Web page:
Orange Raises $2.5M To Tackle Electric Vehicle Charging In Homes

ChargingEV News

The goal is to lower home charging by 70% for many owners

The lack of adequate charging infrastructure has always been a stumbling block on the path of electric vehicle adoption. Orange, a startup founded by ex-Tesla engineers with partial funding from Tesla co-founders have closed $2.5M which will be channeled towards the installation of EV chargers in apartments.

Orange is approaching the EV charging problem from a different perspective with the creation of an affordable charging network that provides apartment owners compelling returns on investment while bringing electric vehicle charging to disadvantaged communities.

In other words, they are making it easier for building managers to install charging sockets for the charging of EVs overnight which is judged cheaper than fast chargers. The silver bullet here is that they are making the sockets as easy to install as the standard house wall socket.

“Orange has realized unbiassed access to electricity by re-imagining the whole vehicle charging process,” said the company’s CEO, Nicholas Johnson, “through the creation of a system specifically for apartment communities, instead of forcing a public charging model that doesn’t fit.”

The installation is done for the lowest possible cost. Since their chargers are 120-volt and 240-volt options, numerous units of the chargers can be installed on the same circuit. Therefore, an EV charger can be installed for every member of a resident at any property.

Orange did not include charger cables which give EV drivers the option of using their vehicle’s 110V or 240V cables. It is estimated that Orange Outlet will lower the cost of charging EVs for 39 million Americans living in apartment communities by over 70%.

Orange Outlets are different from traditional chargers

Due to the simplified design of Orange chargers, there is little to no maintenance cost when compared to traditional charging solutions. Orange Outlets make use of a proprietary software called OrangeNet through which property owners can manage all the outlets in different sites and charge residents based on their usage.

“Most charging infrastructure today sell overpriced, pedestal boxes that are irrelevant to vehicle charging,” said Johnson. “A lot of EV owners only drive 30 to 45 miles daily rather than exhausting their battery’s full range. So, you plug in when you return home eliminating the need to charge from your everyday life.”

The startup claims that its EV charging solutions can offer up to 150% return on investment which is far beyond what any other company can offer. The funding round was led by Baukunst, a leading pre-seed firm at the forefront of technology and design.

“We are excited to lead the pre-sed round for Nicholas and the team at Orange,” said Matt Thomas, the General Partner at Baukunst. “At Baukunst, we believe a charging solution designed specifically for affordability and rapid adoption in apartment communities will catalyze the equitable EV movement.”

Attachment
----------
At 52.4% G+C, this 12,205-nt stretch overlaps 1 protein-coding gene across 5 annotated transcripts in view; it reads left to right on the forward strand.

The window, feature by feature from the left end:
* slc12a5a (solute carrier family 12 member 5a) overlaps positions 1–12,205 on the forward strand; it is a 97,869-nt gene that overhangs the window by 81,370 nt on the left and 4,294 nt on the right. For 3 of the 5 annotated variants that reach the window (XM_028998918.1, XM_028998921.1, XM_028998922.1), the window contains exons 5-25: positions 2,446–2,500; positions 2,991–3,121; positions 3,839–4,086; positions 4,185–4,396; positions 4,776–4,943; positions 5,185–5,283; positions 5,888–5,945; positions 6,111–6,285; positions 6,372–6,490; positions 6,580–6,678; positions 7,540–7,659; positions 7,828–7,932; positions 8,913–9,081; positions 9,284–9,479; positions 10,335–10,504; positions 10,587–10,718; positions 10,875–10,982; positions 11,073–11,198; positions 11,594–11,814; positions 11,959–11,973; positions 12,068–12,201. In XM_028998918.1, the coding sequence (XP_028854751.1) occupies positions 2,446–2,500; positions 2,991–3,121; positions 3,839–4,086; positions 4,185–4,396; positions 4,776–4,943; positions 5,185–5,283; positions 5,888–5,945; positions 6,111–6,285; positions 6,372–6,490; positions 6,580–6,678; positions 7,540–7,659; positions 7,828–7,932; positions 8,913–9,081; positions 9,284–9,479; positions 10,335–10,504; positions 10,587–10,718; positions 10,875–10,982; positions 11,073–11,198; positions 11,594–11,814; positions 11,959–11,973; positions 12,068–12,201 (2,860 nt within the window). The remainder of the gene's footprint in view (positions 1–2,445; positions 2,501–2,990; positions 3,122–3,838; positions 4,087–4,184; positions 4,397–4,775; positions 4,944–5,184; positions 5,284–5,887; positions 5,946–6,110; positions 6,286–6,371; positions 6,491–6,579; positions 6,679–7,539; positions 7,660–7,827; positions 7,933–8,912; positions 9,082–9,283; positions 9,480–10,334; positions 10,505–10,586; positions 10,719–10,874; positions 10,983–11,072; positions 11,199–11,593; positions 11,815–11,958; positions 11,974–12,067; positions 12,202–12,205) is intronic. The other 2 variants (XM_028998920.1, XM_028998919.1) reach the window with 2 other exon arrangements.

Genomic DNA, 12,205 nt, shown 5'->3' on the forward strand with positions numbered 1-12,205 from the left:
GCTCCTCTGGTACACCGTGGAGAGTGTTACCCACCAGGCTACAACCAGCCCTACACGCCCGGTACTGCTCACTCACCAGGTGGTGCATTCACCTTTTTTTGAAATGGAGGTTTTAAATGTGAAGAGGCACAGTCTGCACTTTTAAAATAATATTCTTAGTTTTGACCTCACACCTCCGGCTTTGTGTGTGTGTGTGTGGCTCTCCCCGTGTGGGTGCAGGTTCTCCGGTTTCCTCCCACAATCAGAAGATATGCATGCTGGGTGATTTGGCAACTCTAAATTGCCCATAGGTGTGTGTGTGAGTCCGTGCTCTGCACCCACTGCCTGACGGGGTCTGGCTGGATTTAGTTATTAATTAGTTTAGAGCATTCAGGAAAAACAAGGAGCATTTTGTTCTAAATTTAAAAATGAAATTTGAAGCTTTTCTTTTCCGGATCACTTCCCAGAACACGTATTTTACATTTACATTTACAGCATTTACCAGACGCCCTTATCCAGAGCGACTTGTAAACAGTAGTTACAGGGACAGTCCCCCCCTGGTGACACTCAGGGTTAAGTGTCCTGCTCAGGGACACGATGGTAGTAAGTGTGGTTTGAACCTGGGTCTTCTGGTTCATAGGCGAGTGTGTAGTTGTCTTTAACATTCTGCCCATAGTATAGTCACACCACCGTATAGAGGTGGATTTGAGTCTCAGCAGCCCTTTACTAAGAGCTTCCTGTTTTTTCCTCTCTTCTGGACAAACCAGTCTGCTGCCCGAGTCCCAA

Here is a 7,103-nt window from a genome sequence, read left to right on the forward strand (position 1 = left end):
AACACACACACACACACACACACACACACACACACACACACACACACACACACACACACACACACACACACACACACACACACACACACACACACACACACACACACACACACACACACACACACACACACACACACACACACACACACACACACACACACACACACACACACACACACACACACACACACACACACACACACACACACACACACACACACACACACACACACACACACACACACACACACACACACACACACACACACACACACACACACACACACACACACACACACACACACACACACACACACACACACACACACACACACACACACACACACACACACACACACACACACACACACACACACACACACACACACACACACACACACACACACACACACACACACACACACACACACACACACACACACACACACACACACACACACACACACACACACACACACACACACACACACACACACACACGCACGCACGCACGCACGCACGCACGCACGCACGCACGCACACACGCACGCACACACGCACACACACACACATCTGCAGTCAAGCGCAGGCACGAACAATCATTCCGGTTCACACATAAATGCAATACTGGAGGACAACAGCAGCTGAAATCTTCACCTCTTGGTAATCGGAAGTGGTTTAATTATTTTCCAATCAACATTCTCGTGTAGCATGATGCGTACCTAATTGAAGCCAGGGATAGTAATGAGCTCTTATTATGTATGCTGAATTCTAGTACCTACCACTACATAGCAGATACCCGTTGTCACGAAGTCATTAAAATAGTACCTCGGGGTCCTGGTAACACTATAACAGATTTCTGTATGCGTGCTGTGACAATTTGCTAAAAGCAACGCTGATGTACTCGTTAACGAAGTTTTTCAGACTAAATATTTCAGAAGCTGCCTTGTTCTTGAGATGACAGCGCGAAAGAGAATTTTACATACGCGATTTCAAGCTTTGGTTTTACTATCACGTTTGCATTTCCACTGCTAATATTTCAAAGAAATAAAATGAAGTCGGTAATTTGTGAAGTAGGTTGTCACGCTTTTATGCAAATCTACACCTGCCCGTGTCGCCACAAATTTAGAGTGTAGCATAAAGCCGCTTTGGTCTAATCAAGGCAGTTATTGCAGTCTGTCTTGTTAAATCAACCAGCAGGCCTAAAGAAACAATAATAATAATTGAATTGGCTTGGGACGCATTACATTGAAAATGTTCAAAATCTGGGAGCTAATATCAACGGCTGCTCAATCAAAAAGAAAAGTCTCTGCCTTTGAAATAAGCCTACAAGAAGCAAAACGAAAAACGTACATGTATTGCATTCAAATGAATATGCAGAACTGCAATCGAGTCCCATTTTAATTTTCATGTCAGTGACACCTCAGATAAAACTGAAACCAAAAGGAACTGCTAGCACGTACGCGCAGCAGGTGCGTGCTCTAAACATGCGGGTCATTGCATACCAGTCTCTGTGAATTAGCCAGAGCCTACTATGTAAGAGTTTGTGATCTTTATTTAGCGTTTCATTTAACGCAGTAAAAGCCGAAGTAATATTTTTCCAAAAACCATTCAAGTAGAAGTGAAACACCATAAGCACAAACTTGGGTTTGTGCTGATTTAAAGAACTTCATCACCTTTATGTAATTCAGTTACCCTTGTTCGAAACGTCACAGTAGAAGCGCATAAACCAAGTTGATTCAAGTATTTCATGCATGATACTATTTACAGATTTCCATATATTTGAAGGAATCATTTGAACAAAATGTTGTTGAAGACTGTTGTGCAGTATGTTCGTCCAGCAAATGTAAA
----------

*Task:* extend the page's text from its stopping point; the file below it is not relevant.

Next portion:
Other notable investors that participated in the funding round include Tesla co-founder Marc Tarpenning and Martin Eberhard, notable angel investors in the EV sector. Nobel-winning chemist, Sven Thesan and Jonathan Crowder, the founder of Intelis Capital, also participated in the funding round.

“We are excited to collaborate with the Orange Charger team,” said Crowder, “on their mission to solve the challenge of delivering affordable and convenient EV solutions for multi-family property residents and building owners.”

Features of Orange EV charging units

Each Orange box comes with Bluetooth, Wi-Fi, and cellular connectivity. Since some areas of apartment buildings, like garages, often have challenges with cell signals, the company is planning to add Wi-Fi mesh networking that allows each socket to extend the range of other sockets.

“The sole purpose of the mesh network is for notifications,” said Johnson. “For example, if your car is unplugged or something goes wrong. Also, we use the network for our data metrics, temperature measurements, and future updates we may add as we improve our firmware.”

Also, the sockets don’t require internet connections to start charging. The app on the user’s phone which connects to the socket through Bluetooth will activate charging and keep track of their usage.

Orange wants to rival other EV charging point providers

Orange has openly voiced its displeasure over the business model of other EV charging providers like the grant-funded ChargePoint. Johnson explains that its main selling point is “lowering the upfront installation cost” to a property owner.

Johnson further explains that “someone living in a multifamily building may pay more for electricity than a single-family home. However, they didn’t have to pay to install a charger. The charger cost becomes amortized over a 3 to 5 years payback period.”

At the moment, Orange has only installed about 500 outlets across 75 different locations. However, the company is working on accelerating the rollout of apartment chargers using the funds realized from the funding round and the primary target is multifamily developers.

According to Johnson, “[Our] target are developers like Greystars, Camden, Irvine, and Essex. They have from 50 to 60,000 units under management,”

With the massive shift to electric vehicles, Johnson believes that property managers are already trying to solve the ensuing charging problem. They would fancy partnering with Orange since they are both after solving the same problem.



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